Then, Missy shows up all Mary Poppins like. She tells Clara she must feel like Death (like with the scythe and everything), and pulls out her remote control to turn Clara into a Cyberman. The Doctor knocks the remote control away, allowing Clara the opportunity to grab it when Missy isn’t looking, then resumes hugging CyberDanny. Missy demonstrates the ability her bracelet has to control all of the Cyberman, instructing all of them to move in unison, except for CyberDanny. Missy reminds the Doctor it is his birthday, then slaps the bracelet on his wrist, giving him full control of the Cyberman army.  Basically, it’s the Doctor’s worst nightmare. Missy explains to the Doctor that she doesn’t need an army “because armies are for people who think they’re right, and no one thinks they’re righter” than the Doctor. Now, the Doctor will determine every battle, war, and invasion with his Cyberman army. Missy asks if the Doctor trusts himself, and there are see flashbacks throughout the season: The Doctor asking if he’s a good man; Danny saluting; talking to the Dalek.


Finally, the question that’s plagued the Doctor all season is answered. He isn’t a good man, and he’s not a bad man. He’s not a hero, and he’s not a president. He’s not an officer. But he is an idiot with a TARDIS and a screwdriver and his companions. He doesn’t need an army with his companions by his side. He tells Missy that love isn’t an emotion, it’s a promise and points out that Danny didn’t move according to her instructions. Danny will never hurt Clara. We then see CyberDanny reciprocate Clara’s hug. The Doctor then throws the controlling bracelet to Danny, giving him full control of the Cybermen. CyberDanny explains that the army of the dead will now protect the living, and he and the other Cybermen fly up, and burn themselves and the clouds covering the Earth, and ending the threat.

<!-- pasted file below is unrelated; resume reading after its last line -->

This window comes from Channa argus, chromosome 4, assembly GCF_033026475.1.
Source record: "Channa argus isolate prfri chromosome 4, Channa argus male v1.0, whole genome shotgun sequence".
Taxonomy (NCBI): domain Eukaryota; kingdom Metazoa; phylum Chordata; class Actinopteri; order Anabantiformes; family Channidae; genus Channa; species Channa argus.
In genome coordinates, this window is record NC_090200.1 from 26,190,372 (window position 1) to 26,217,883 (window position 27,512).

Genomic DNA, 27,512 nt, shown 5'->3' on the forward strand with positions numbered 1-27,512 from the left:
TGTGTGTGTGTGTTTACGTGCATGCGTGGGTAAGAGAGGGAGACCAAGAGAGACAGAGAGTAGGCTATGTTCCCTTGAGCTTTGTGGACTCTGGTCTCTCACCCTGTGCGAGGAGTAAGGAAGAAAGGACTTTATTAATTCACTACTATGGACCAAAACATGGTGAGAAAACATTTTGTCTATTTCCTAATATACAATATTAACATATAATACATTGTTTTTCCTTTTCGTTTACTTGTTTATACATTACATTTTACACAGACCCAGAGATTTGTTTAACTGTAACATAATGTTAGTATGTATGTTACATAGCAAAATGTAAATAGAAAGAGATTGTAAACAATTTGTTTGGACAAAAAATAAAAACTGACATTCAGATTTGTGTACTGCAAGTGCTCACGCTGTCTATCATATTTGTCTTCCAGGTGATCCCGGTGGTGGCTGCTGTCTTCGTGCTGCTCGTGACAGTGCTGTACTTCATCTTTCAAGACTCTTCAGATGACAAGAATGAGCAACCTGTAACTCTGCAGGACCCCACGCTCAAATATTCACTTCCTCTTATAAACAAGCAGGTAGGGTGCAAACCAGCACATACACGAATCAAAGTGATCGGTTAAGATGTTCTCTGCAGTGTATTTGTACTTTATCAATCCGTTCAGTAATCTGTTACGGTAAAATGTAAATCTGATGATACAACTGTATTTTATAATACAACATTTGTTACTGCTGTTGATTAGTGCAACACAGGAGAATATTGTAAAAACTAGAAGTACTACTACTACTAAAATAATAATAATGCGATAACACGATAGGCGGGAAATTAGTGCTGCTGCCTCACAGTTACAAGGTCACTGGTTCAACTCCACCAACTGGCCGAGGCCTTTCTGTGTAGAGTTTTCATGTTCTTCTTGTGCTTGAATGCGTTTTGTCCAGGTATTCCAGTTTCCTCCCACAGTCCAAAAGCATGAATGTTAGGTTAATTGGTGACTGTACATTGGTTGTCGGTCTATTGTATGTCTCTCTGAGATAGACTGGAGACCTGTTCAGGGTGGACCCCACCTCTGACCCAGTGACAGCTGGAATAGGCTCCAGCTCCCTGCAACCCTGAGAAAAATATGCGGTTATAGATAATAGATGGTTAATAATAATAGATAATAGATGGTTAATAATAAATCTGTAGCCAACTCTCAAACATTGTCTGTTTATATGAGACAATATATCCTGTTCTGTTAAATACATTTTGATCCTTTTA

Missy then gives the Doctor the coordinates of Gallifrey, telling him it has returned to its original location. Missy tries to insist that she and the Doctor can return together. However, Clara has Missy’s remote control and is about to use it to kill Missy. The Doctor stops her, and Clara says if the Doctor lets Missy live, then everything that happened happened for nothing.  As the Doctor goes to kill Missy, Missy asks that he say something nice. He simply says, “You win,” because if the Doctor kills her, Missy does win. She wanted to show that she and the Doctor are cut from the same cloth, that they both have this darkness in them. Killing Missy will show that it is in there. But before the Doctor can kill Missy, a Cyberman appears and kills Missy, thus sparing both Clara and the Doctor’s souls.


The Cyberman then points to a direction in the graveyard, and Clara and the Doctor run over to find Kate lying on the ground. The Doctor realizes the Cyberman was Kate’s father, Alistair. The Doctor salutes Alistair, the one thing Alistair always wanted from the Doctor while he was alive.